Lahiri explained that her first four books are all related to each other, or, as she put it, “talking to each other.” All four were motivated by her Bengali parents, as she attempted to reclaim a past that her parents had lost. The region of Calcutta in India, a central location in many of her stories, was familiar to her because of trips to visit family when she was a child, but it was not home, as it was to her parents and many of her characters.

After finishing that set of stories, Lahiri “did not move countries so much as [she moved] languages”, in Matar’s words. She made the decision to move to Rome in order to more closely study Italian, a language that has been a personal passion for decades, and while there, transitioned to writing solely in Italian. She told us that writing in Italian was a reclamation of sorts; she felt as though the language loved her in a way that English never had. Italian allowed her to utilize her love of words, which is a topic of her most recent book, In Altre Parole / In Other Words.

Lahiri discussed how writing in Italian has freed her, offering her playfulness and eagerness because she has lost the harsh expectations that English always seemed to have for her. This work has created a new harmony between English and Bengali, her two previous languages. She also mentioned that she has recently finished a “book-length work” in Italian; a feeling that she compared to “the terror of slipping a paper under Timea’s [Professor Szell’s] door.”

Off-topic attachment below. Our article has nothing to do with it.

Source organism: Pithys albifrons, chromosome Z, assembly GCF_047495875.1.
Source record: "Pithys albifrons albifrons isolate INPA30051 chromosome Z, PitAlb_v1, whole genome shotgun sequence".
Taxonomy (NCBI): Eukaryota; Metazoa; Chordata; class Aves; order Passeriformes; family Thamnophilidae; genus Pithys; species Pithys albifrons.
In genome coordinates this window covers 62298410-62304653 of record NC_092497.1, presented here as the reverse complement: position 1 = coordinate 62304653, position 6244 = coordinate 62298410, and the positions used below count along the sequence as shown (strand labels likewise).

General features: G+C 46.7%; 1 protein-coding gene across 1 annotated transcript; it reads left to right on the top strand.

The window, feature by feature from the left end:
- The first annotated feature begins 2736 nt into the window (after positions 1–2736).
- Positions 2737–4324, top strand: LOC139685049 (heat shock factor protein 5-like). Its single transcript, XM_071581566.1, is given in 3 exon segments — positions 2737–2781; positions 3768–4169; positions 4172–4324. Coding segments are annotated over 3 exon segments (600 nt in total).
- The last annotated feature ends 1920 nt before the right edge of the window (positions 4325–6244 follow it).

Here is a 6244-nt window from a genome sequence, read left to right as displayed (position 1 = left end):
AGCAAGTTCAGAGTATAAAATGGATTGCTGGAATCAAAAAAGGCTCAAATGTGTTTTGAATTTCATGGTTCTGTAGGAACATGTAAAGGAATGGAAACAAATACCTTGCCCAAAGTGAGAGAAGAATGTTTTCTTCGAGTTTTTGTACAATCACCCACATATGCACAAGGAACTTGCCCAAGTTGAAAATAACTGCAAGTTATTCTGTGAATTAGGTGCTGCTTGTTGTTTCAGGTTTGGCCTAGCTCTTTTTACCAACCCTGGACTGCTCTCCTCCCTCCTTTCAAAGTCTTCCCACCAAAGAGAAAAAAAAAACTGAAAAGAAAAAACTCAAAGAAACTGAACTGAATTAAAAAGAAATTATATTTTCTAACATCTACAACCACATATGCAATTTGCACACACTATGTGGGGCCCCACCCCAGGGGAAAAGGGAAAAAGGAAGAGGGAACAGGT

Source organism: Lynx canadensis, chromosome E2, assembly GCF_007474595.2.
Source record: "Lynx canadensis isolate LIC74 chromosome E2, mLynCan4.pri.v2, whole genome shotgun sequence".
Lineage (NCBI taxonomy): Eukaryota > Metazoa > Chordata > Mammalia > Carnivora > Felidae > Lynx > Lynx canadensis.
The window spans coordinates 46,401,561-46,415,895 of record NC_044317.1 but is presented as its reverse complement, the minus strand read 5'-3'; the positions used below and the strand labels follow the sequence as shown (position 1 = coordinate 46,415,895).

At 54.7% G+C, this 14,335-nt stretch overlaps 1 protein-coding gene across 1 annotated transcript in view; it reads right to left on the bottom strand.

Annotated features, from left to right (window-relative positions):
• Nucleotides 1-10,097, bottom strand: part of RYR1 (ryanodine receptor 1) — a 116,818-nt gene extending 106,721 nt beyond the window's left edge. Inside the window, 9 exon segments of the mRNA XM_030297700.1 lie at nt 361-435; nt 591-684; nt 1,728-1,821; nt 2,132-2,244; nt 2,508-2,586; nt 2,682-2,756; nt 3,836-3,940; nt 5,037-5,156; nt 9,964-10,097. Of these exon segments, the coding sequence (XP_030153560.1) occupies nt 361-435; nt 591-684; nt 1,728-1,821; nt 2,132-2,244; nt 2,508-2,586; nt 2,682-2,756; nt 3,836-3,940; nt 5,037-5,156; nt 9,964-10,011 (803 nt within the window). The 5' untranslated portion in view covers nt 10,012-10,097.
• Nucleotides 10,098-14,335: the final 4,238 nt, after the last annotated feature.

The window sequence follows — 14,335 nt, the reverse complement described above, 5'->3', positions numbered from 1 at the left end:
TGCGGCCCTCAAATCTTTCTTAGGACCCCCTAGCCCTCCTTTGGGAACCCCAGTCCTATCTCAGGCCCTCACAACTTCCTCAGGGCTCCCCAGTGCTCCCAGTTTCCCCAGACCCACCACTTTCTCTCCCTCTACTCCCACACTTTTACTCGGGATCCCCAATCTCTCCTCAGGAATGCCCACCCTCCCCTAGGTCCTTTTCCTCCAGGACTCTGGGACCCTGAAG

Referring back to her metaphor from earlier in the conversation, Lahiri said, “It’s like I’ve dropped the suitcase altogether.”

“Where do you keep your things?” Matar replied.

More recently, Lahiri has transitioned back to academia. She is currently a professor at Princeton University, in the Creative Writing department. At one point, she expressed a fear that her students had lost the love of reading and words that had contributed to her own success. She remembers a class wherein she referenced Plato’s allegory of the cave, and was shocked when none of her students had neither heard of it nor read it. (As current CC sophomores, we grinned in our seats.)

The final question asked was what advice Lahiri would give a writer who is just starting out. After some thought, Lahiri asked, “Have you read the Allegory of the Cave?”. The crowd burst into laughter and applause, a conclusion that seemed to exemplify the spirit of intellectual camaraderie that had made the evening truly delightful, inspiring professors and students alike.

Two friends and shipmates via Barnard Media Relations